Watermelon decision tree ID3 algorithm

Keywords: Algorithm Machine Learning Decision Tree

ID3 decision tree algorithm

background knowledge

ID3 algorithm was first proposed by J. Ross Quinlan at the University of Sydney in 1975. The core of the algorithm is "information entropy". By calculating the information gain of each attribute, ID3 algorithm considers that the attribute with high information gain is a good attribute. Each division selects the attribute with the highest information gain as the division standard, and repeats this process until a decision tree that can perfectly classify training samples is generated.

Decision tree is used to classify data to achieve the purpose of prediction. The decision tree method first forms a decision tree according to the training set data. If the tree can not give correct classification to all objects, select some exceptions to the training set data and repeat the process until a correct decision set is formed. Decision tree represents the tree structure of decision set.

The decision tree consists of decision nodes, branches and leaves. The top node in the decision tree is the root node, and each branch is a new decision node or a leaf of the tree. Each decision node represents a problem or decision, which usually corresponds to the attributes of the object to be classified. Each leaf node represents a possible classification result. In the process of traversing from top to bottom along the decision tree, a test will be encountered at each node. Different test outputs of problems on each node will lead to different branches, and finally reach a leaf node. This process is the process of classification using the decision tree and using several variables to judge the category.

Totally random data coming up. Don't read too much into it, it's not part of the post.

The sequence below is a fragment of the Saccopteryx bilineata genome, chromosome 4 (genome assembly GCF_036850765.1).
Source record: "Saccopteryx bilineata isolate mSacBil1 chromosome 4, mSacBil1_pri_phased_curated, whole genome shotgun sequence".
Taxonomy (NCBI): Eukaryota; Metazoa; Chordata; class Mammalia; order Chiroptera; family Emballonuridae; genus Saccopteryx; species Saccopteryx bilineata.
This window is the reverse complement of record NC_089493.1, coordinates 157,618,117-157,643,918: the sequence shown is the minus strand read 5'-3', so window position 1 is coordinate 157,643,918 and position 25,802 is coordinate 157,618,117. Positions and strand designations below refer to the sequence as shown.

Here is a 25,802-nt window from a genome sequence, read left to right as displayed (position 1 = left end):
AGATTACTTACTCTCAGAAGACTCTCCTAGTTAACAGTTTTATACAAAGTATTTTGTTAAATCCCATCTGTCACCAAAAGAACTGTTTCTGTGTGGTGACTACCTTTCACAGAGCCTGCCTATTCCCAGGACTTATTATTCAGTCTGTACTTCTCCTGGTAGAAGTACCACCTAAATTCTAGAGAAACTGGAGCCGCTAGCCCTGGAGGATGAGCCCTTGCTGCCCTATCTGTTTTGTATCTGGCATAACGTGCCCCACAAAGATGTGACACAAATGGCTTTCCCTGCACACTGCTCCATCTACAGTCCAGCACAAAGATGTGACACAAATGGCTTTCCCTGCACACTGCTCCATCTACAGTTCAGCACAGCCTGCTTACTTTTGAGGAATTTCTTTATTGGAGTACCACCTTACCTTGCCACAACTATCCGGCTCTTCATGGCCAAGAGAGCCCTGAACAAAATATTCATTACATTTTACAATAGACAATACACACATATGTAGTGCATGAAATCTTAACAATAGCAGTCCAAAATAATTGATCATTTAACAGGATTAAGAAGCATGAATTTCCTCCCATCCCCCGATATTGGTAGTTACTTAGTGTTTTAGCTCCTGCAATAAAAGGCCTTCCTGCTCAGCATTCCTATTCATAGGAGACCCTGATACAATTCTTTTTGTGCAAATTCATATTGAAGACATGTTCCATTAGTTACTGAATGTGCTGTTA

data description

The sample data used has certain requirements. ID3 is:

  • Description - attributes - attributes with the same value must describe each example and have a fixed number of values.
  • Predefined class instance properties must have been defined, that is, they are not learning ID3.
  • Discrete classes - classes must be sharp and sharp. The decomposition of continuous classes into fuzzy categories (e.g. metals are "hard, difficult, flexible, gentle and soft") is unreliable.
  • Enough examples - because inductive generalizations are used (i.e. undetectable), enough test cases must be selected to distinguish effective patterns and eliminate the influence of special coincidence factors.

ID3 determines which attributes are the best. A statistical feature, called information gain, uses entropy to get a given attribute to measure the training examples. The information with the highest information gain (information is the most beneficial classification) is selected. In order to clarify the gain, we first borrow a definition from information theory, called entropy. Each attribute has an entropy.


ID3 decision tree is a very important structure used to deal with classification problems. It looks like a nested N-level IF... ELSE structure, but its judgment standard is no longer a relational expression, but the information gain of the corresponding module. It selects a branch from the root node through the size of the information gain, just like entering the statement of an IF structure, through the attribute value Different values enter the statement of the new IF structure until it reaches the leaf node and finds the "classification" label to which it belongs.

Its flowchart is a multi fork tree that cannot guarantee balance. Each parent node is a judgment module. Through judgment, the current vector will enter one of its child nodes. This child node is the judgment module or termination module (leaf node). If and only if this vector reaches the leaf node, it will find its "classification" label.